Vaccinating San Francisco’s homeless: Lessons learned

Inoculating those without shelter presented a serious challenge

San Francisco boasts one of the highest vaccination rates of any city in the nation, but the challenge posed by the COVID-19 virus is far from over for its most vulnerable residents.

There have been 1,610 confirmed cases of COVID among residents of single-room occupancy hotels and 39 deaths since the pandemic began, according to DataSF, a public portal for The City. This year has been deadlier than last in SROs, with eight people dying in 2020 and 31 to date in 2021.

In addition, at least 963 homeless people have contracted COVID with the number of cases surging in July and August 2021, even after the vaccine was available. Seven people died as a result.

While nearly 80% of San Franciscans are fully vaccinated, it’s been harder to reach the same levels among the homeless population. As of August, roughly 39% of people experiencing homelessness were vaccinated, according to city data reported in the Public Press.

Though the Department of Public Health couldn’t provide updated estimates, services providers say they’ve seen significant progress in recent weeks.

“We have really trickled down to those folks who have a belief system that challenges them from getting the vaccine,” said Kenneth Kim, director of strategic initiatives at Glide, a social justice and service organization in San Francisco. “I can’t say that’s where we are purely, but I do think we have made gains around the variety of hesitancy.”

As The City sets its eyes on life beyond the pandemic, the difficulty becomes less about mitigating the acute emergency and more about how to ensure these communities are kept safe from a virus that’s likely here for the long haul.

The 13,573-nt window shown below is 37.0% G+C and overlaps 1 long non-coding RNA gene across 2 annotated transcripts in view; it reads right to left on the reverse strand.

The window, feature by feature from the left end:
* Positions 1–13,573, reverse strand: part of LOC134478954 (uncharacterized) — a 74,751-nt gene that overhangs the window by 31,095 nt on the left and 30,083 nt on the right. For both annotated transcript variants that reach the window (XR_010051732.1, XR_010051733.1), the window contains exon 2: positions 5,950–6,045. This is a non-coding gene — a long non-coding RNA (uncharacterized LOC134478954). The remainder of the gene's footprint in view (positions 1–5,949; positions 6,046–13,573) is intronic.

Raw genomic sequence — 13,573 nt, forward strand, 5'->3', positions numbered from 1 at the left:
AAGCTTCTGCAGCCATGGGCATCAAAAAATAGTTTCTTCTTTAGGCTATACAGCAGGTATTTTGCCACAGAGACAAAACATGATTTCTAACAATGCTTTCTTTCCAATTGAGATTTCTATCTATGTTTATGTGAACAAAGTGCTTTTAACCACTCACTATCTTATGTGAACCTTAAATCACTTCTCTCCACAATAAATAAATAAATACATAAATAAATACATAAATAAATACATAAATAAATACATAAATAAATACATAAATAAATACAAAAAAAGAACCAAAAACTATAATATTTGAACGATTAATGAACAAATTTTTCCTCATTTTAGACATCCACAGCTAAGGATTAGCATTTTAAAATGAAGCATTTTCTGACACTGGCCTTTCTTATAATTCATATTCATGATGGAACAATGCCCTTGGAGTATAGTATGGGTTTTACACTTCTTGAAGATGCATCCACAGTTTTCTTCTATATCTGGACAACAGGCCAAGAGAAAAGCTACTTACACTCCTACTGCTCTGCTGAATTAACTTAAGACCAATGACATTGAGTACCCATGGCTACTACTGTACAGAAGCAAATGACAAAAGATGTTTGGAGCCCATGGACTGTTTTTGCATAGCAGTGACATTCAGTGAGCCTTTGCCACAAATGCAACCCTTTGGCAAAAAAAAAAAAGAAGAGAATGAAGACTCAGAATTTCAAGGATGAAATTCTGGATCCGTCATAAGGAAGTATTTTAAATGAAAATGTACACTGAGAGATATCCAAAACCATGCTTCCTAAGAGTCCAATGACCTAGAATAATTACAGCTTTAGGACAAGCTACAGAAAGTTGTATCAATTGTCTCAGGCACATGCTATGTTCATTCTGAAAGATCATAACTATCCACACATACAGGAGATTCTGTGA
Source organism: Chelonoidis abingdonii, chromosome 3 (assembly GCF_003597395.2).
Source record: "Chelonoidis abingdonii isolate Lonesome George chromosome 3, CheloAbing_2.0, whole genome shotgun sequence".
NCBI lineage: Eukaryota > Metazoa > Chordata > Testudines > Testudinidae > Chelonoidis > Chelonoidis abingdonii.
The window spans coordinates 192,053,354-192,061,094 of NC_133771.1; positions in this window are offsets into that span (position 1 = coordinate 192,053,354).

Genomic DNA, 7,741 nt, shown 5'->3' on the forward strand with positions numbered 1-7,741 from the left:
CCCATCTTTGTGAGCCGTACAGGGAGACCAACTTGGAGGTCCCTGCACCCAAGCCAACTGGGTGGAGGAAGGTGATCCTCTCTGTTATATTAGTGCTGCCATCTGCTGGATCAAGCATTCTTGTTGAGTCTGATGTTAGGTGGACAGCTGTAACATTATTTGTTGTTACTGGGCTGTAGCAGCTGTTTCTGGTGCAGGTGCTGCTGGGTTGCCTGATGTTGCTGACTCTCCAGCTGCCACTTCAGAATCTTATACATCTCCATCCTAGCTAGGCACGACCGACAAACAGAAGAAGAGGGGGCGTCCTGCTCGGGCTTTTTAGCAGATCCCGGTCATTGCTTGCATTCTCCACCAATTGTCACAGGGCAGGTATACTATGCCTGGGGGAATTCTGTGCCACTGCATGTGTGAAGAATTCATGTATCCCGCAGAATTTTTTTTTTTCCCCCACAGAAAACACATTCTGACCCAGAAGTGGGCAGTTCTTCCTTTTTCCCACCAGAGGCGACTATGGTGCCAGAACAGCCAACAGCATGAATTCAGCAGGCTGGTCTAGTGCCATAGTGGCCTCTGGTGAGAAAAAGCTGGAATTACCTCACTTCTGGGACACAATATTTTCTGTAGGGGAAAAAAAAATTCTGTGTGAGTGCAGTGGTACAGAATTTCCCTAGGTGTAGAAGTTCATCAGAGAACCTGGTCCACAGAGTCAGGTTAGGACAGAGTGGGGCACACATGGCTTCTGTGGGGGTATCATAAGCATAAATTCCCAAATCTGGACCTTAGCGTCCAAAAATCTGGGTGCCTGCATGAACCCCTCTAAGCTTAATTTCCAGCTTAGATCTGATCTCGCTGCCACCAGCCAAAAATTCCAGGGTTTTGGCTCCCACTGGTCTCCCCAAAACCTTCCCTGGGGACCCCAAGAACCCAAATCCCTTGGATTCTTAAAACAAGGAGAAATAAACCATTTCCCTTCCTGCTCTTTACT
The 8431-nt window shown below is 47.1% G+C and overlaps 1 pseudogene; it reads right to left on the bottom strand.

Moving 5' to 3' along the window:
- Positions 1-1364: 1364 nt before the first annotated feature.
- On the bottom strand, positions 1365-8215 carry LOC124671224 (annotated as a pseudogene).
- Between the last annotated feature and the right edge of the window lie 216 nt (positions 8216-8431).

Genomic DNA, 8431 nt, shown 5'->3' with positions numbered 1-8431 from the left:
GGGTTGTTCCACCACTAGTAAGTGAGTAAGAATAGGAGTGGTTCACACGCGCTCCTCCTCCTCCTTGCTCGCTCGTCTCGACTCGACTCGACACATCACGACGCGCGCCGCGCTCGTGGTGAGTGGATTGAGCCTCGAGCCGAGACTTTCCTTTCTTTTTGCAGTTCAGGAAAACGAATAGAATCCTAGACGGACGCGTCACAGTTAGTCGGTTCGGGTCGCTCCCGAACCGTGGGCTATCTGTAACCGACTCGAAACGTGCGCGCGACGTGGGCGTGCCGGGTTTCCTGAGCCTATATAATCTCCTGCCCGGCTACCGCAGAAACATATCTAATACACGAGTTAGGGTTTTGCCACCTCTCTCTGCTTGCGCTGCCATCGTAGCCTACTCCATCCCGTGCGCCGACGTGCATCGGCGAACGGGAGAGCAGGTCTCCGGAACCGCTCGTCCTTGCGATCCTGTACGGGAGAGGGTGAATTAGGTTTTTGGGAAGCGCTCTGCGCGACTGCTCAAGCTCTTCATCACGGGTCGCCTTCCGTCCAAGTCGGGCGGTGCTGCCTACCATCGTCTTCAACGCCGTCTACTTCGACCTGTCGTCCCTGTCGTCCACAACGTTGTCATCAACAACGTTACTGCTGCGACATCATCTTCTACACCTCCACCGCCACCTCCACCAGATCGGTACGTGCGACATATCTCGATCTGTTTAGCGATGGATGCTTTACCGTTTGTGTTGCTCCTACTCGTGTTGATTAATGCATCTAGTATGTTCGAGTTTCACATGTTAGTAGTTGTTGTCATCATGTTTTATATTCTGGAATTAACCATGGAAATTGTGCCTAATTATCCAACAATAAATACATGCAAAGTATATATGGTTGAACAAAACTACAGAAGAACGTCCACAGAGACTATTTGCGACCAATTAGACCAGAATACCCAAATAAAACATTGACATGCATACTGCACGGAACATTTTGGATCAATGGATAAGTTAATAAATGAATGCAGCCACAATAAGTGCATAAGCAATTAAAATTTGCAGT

Part of that work, experts say, must include continuing to reduce barriers to health care access.

When the vaccine was approved, city agencies acted quickly to get shots in the arms of vulnerable populations, ranging from those living on the streets or other forms of shelter to essential workers and low-income earners who don’t have much time, energy or money to spare to make an appointment.

The City launched partnerships with services providers, set up pop-up events at shelters and encampments and sent roving vaccination teams to neighborhoods such as the Tenderloin, Bayview and the Mission, for example. It brought vaccines to shelter-in-place hotels and had information sessions with patients in emergency rooms and urgent care facilities.

Such initiatives were designed to make it as easy as possible for someone who didn’t have a consistent schedule, a stable housing situation or could be experiencing a mental health crisis to get the vaccine. They also were intended to work through familiar faces to the community, people who could help mitigate some of the mistrust of outreach programs and build confidence in the information provided.

Ensuring such interventions become permanent fixtures will be essential to protecting all residents against the likely ebb and flow of COVID or its variants in the coming years.

“A lot of what we’ve been asking for came to be because of the pandemic,” Kim said. “Let’s try to build on those instead of going back to normal.”